Earlier today, I received an e-mail stating that my Apple Music subscription was to renew today. Feeling like I had just paid my subscription not too long ago, I went to my purchase history to double check the dates. After realizing that the past month has just flown by that fast and nothing was wrong here, I noticed that I had 15 pages worth of purchase history in iTunes over the past 4 years. I decided to click through and see just how much I’ve spent over the past few years, because I know that I’ve made several small transactions over the years between my various iPhones, iPads, and iPods.
Over 4 years’ time, I’ve ended up spending just over $320 on applications. Between paid apps, app subscriptions, and microtransactions within some apps, that’s the total of what I’ve spent so far.
Accumulatively that’s quite a chunk of money for electronic goods. Considering the fact that I don’t use most of the stuff that I’ve purchased it does feel like a waste of money to an extent; yet, some of the applications that I’ve purchased in the past are still some of the most important apps I still use today.
I haven’t checked how much I’ve purchased from the Google Play Store yet, but I imagine that the amounts are similar. Given that I switch between the two frequently and I’ve been using Android longer than I have used iOS, I wouldn’t be surprise if I’ve spent the same. I know that I’ve spent a lot between the two over the past several years.
The amount that I’ve spent in each ecosystem ultimately doesn’t stop me from switching. By the time I initially started using iOS, the amount that I had spent on Android apps was far less so it wasn’t even something I had considered. Since I switch between the two so frequently I don’t consider it much of a loss. I do think it would be a different story if I had spent years on one app ecosystem and was faced with the option to change. In fact, I did consider that factor when I used Windows Phone for the first time. Not only did I have a significantly smaller pool of apps to choose from compared to Android or iOS, but that also meant I would presumably be spending more money on quality third-party apps as well (which I did, but not much because I have not used Windows Phone for my daily driver very long).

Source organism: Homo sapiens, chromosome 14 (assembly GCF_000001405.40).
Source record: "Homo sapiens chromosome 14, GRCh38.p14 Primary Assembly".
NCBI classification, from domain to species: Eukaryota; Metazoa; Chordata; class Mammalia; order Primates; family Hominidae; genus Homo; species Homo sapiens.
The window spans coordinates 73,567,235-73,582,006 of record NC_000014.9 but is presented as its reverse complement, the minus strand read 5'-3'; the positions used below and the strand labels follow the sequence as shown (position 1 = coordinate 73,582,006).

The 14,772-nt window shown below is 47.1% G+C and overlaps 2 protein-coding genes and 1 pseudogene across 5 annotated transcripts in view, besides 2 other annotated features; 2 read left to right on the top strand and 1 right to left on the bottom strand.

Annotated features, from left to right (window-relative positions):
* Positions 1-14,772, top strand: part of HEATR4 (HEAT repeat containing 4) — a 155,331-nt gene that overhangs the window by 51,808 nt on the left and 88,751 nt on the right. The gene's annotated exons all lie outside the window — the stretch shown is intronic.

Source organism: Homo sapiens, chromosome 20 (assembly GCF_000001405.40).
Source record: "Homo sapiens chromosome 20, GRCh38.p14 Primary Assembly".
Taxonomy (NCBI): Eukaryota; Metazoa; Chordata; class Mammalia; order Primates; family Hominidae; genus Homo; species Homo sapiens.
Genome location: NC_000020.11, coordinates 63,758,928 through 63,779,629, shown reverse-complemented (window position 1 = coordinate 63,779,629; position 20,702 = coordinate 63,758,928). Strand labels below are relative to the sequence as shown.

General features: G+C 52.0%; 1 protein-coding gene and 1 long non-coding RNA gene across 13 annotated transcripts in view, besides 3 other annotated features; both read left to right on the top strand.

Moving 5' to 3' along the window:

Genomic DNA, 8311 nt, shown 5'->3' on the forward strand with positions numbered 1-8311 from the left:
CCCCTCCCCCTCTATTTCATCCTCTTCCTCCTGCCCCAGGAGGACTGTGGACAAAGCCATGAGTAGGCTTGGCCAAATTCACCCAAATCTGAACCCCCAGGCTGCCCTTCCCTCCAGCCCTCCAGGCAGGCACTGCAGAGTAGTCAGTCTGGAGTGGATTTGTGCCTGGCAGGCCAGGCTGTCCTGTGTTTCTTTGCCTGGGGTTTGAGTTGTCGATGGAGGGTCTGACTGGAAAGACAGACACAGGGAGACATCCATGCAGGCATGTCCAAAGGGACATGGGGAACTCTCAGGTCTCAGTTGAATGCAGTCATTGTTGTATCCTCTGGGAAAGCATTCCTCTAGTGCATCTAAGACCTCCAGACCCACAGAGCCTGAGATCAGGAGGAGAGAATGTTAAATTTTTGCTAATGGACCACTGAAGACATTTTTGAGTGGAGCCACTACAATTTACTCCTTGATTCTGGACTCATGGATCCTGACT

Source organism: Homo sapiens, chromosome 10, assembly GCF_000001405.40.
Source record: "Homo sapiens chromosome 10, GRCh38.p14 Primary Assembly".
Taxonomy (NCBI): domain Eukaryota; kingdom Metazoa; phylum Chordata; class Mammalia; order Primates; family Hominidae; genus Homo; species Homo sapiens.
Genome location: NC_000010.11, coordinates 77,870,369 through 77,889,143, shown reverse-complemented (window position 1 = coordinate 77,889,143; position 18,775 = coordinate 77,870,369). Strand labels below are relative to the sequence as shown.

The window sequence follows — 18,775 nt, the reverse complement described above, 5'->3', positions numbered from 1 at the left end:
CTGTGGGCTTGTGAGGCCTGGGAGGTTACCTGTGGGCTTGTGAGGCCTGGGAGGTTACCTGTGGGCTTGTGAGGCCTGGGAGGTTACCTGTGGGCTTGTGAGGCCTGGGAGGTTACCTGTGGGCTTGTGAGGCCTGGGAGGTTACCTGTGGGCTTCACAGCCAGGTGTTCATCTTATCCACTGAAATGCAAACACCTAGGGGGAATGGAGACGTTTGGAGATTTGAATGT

I do wish it was possible for apps under one developer to be interchangeable. I have purchased several apps twice, once for iOS and once for Android. Obviously this would be a great way to save money for the consumer that owns more than one platform or switches frequently, but developers probably make more money off of the current model.
Readers, does the amount of money you’ve spent on apps keep you from switching operating systems? Which OS have you spent the most money on? Let us know in the comments below!